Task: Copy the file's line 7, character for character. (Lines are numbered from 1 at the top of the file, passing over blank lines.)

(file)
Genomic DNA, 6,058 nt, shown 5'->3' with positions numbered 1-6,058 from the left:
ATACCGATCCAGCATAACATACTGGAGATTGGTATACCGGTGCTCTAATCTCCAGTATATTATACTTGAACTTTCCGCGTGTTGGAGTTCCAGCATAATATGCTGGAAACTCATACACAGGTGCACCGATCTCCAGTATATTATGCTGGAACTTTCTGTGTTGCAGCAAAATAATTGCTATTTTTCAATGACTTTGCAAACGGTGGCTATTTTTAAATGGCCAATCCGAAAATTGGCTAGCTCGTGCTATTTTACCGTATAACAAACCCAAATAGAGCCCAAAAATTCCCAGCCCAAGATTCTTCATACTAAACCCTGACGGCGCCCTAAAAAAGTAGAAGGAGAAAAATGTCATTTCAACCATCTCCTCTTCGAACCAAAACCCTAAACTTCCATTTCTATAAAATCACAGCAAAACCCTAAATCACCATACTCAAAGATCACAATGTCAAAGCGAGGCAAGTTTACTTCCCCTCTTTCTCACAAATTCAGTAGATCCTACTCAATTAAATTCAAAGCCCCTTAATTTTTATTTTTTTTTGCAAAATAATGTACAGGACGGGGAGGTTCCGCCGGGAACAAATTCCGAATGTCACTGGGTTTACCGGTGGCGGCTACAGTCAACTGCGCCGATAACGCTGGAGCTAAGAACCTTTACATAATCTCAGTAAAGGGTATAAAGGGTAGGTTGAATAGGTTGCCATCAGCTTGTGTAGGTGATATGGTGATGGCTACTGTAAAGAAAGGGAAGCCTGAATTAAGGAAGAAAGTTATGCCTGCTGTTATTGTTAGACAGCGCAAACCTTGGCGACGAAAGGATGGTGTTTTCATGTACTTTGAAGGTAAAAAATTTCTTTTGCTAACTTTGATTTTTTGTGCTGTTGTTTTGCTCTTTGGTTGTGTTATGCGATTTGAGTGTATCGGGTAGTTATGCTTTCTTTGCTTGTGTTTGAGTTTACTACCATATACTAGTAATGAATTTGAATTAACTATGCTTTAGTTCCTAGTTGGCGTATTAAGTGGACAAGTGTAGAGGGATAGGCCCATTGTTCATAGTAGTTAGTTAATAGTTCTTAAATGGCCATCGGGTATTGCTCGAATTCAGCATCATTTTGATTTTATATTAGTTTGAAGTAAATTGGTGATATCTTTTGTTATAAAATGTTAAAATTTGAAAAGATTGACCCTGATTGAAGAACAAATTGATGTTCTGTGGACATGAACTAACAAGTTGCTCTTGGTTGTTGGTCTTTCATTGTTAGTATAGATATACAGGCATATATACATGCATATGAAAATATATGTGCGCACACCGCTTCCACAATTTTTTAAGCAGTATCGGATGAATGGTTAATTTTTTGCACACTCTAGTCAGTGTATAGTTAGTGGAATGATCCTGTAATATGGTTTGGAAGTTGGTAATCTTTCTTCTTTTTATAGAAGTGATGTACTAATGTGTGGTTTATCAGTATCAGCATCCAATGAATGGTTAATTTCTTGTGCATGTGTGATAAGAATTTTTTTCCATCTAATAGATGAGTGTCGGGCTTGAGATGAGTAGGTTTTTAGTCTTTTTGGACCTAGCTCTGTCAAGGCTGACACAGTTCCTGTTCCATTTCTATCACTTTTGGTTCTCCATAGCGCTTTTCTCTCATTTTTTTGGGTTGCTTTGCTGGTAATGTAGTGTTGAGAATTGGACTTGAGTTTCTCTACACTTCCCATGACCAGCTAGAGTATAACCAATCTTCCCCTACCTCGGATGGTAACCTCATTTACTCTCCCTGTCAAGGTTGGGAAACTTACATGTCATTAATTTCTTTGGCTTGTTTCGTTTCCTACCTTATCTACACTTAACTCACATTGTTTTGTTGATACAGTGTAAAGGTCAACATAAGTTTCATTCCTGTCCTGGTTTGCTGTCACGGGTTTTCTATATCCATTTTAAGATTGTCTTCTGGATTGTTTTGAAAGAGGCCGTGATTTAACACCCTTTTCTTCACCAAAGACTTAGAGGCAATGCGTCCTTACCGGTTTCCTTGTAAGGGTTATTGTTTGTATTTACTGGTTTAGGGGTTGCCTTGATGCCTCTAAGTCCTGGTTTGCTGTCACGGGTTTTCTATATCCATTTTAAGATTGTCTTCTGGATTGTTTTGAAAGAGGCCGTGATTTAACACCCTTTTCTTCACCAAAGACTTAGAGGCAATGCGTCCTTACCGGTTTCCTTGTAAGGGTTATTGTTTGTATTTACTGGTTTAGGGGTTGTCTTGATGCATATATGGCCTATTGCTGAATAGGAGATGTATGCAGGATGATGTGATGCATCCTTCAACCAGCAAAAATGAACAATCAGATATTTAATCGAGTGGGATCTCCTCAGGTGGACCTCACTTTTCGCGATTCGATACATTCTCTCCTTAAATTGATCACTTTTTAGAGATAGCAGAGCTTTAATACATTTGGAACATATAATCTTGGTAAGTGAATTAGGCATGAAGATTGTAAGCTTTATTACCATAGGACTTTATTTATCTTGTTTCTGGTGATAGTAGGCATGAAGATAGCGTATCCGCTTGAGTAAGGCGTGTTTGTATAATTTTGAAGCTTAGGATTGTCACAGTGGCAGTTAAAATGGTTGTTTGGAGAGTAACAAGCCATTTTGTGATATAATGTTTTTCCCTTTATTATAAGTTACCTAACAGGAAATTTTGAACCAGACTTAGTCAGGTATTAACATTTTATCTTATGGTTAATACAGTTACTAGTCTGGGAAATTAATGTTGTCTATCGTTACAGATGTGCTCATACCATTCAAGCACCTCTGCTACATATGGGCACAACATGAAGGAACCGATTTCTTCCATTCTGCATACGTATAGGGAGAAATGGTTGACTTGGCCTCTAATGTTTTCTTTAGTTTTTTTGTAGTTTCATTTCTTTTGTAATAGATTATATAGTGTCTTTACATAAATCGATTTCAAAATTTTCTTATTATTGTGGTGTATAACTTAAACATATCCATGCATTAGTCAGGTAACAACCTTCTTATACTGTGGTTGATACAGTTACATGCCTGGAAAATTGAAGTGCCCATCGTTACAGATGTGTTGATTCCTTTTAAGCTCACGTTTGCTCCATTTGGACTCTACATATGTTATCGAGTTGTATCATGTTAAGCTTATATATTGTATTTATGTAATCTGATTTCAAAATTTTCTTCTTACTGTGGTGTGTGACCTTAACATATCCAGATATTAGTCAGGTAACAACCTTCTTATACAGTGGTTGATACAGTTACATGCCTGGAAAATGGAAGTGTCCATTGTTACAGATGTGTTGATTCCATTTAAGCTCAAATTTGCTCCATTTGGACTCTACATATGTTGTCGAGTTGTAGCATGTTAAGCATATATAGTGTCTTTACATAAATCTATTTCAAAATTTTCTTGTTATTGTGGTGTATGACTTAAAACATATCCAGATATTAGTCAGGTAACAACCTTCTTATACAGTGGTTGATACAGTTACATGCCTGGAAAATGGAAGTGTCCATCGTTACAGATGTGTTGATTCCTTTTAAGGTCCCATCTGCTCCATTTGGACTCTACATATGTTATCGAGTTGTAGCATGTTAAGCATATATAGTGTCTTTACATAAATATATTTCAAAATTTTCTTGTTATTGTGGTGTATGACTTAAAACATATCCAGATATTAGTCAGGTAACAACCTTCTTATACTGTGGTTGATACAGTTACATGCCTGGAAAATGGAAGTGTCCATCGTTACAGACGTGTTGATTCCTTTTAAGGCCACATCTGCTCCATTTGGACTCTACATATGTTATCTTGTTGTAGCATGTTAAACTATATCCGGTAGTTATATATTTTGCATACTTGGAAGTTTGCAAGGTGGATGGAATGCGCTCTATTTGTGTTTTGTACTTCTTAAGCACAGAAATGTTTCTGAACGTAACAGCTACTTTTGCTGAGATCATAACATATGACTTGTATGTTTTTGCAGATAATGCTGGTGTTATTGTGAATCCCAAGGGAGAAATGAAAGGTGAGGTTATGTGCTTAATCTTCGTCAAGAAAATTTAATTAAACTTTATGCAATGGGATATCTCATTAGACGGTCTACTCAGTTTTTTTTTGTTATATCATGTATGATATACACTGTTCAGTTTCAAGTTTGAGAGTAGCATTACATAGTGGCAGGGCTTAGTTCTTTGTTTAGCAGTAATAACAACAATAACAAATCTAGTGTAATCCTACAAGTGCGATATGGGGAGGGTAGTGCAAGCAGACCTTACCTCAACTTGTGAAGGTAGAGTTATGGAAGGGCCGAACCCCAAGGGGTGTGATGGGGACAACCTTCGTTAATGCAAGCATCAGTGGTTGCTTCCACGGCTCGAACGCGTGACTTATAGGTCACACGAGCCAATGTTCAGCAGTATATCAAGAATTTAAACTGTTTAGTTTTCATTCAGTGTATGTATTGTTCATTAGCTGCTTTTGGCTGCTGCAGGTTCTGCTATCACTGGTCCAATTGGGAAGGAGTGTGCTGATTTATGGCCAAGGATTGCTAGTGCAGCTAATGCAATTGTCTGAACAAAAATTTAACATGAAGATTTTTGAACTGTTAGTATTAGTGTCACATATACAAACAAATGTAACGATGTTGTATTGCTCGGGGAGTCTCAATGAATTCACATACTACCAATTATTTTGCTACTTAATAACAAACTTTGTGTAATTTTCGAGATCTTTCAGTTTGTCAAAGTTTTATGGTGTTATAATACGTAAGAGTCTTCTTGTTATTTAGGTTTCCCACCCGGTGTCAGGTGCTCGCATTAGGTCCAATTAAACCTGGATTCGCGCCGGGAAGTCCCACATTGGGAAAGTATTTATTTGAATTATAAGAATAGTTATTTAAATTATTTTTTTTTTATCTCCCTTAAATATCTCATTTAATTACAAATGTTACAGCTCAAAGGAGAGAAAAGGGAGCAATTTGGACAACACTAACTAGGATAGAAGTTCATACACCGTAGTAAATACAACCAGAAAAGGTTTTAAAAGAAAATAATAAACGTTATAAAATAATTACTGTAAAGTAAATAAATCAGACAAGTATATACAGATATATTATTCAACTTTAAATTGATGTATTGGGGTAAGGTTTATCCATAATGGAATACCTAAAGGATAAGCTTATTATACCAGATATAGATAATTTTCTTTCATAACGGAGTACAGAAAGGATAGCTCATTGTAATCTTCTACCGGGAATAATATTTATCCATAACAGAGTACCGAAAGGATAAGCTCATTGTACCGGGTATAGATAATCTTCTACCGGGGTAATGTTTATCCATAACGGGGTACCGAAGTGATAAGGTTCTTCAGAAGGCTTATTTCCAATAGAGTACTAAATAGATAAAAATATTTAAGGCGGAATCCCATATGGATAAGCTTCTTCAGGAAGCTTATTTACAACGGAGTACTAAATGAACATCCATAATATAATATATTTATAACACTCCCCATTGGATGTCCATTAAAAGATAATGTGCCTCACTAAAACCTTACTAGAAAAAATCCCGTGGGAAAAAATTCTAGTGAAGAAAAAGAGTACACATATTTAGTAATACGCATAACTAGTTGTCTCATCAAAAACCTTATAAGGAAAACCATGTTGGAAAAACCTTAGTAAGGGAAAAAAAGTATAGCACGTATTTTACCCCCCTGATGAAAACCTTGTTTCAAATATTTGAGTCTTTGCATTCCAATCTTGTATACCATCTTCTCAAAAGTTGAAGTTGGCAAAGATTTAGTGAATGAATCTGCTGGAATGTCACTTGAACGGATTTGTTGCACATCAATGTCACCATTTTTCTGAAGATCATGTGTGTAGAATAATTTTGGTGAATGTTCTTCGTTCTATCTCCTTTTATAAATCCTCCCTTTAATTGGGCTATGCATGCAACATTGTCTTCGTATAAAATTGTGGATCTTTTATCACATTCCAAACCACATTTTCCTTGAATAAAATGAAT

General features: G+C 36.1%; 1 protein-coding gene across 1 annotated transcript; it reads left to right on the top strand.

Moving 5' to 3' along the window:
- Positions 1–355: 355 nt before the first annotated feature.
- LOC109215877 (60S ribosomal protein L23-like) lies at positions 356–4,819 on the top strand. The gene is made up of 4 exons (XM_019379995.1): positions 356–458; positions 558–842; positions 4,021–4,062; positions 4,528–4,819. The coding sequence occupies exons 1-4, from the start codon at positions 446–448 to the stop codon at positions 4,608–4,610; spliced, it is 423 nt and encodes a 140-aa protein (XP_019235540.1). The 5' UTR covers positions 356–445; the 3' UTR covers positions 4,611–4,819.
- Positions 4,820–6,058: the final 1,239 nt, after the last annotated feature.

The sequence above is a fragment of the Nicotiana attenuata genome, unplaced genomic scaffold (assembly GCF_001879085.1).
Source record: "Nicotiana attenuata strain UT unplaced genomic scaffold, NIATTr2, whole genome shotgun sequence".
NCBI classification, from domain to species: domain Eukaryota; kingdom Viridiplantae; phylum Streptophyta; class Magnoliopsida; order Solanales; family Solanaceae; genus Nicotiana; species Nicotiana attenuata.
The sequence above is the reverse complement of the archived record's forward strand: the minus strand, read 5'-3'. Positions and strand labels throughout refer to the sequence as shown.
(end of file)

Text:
- Positions 4,820–6,058: the final 1,239 nt, after the last annotated feature.